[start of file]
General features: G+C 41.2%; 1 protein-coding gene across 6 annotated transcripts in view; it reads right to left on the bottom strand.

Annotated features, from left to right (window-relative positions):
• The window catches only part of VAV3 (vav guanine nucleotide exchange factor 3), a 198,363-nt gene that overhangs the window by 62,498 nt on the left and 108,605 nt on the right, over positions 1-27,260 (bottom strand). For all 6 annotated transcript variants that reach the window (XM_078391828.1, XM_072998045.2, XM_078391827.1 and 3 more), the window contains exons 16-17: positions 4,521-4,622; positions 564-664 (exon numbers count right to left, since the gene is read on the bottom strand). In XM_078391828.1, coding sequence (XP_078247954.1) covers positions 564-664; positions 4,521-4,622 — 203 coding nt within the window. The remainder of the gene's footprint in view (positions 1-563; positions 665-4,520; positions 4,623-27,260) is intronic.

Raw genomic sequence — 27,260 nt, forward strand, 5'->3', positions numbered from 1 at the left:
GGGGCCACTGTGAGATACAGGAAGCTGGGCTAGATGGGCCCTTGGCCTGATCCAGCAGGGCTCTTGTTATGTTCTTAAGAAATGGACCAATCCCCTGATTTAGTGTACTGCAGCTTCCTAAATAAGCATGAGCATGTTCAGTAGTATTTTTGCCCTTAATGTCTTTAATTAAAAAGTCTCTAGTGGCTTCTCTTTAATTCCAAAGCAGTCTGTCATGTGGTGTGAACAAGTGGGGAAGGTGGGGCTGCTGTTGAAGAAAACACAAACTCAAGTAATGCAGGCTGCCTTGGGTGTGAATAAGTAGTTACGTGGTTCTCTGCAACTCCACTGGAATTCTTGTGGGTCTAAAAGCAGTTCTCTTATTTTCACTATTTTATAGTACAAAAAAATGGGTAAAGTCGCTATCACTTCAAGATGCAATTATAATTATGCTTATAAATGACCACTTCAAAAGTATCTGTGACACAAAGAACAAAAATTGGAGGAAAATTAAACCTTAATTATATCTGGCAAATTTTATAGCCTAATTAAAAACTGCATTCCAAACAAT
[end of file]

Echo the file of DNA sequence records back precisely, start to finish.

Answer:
General features: G+C 41.2%; 1 protein-coding gene across 6 annotated transcripts in view; it reads right to left on the bottom strand.

Annotated features, from left to right (window-relative positions):
• The window catches only part of VAV3 (vav guanine nucleotide exchange factor 3), a 198,363-nt gene that overhangs the window by 62,498 nt on the left and 108,605 nt on the right, over positions 1-27,260 (bottom strand). For all 6 annotated transcript variants that reach the window (XM_078391828.1, XM_072998045.2, XM_078391827.1 and 3 more), the window contains exons 16-17: positions 4,521-4,622; positions 564-664 (exon numbers count right to left, since the gene is read on the bottom strand). In XM_078391828.1, coding sequence (XP_078247954.1) covers positions 564-664; positions 4,521-4,622 — 203 coding nt within the window. The remainder of the gene's footprint in view (positions 1-563; positions 665-4,520; positions 4,623-27,260) is intronic.

Raw genomic sequence — 27,260 nt, forward strand, 5'->3', positions numbered from 1 at the left:
GGGGCCACTGTGAGATACAGGAAGCTGGGCTAGATGGGCCCTTGGCCTGATCCAGCAGGGCTCTTGTTATGTTCTTAAGAAATGGACCAATCCCCTGATTTAGTGTACTGCAGCTTCCTAAATAAGCATGAGCATGTTCAGTAGTATTTTTGCCCTTAATGTCTTTAATTAAAAAGTCTCTAGTGGCTTCTCTTTAATTCCAAAGCAGTCTGTCATGTGGTGTGAACAAGTGGGGAAGGTGGGGCTGCTGTTGAAGAAAACACAAACTCAAGTAATGCAGGCTGCCTTGGGTGTGAATAAGTAGTTACGTGGTTCTCTGCAACTCCACTGGAATTCTTGTGGGTCTAAAAGCAGTTCTCTTATTTTCACTATTTTATAGTACAAAAAAATGGGTAAAGTCGCTATCACTTCAAGATGCAATTATAATTATGCTTATAAATGACCACTTCAAAAGTATCTGTGACACAAAGAACAAAAATTGGAGGAAAATTAAACCTTAATTATATCTGGCAAATTTTATAGCCTAATTAAAAACTGCATTCCAAACAAT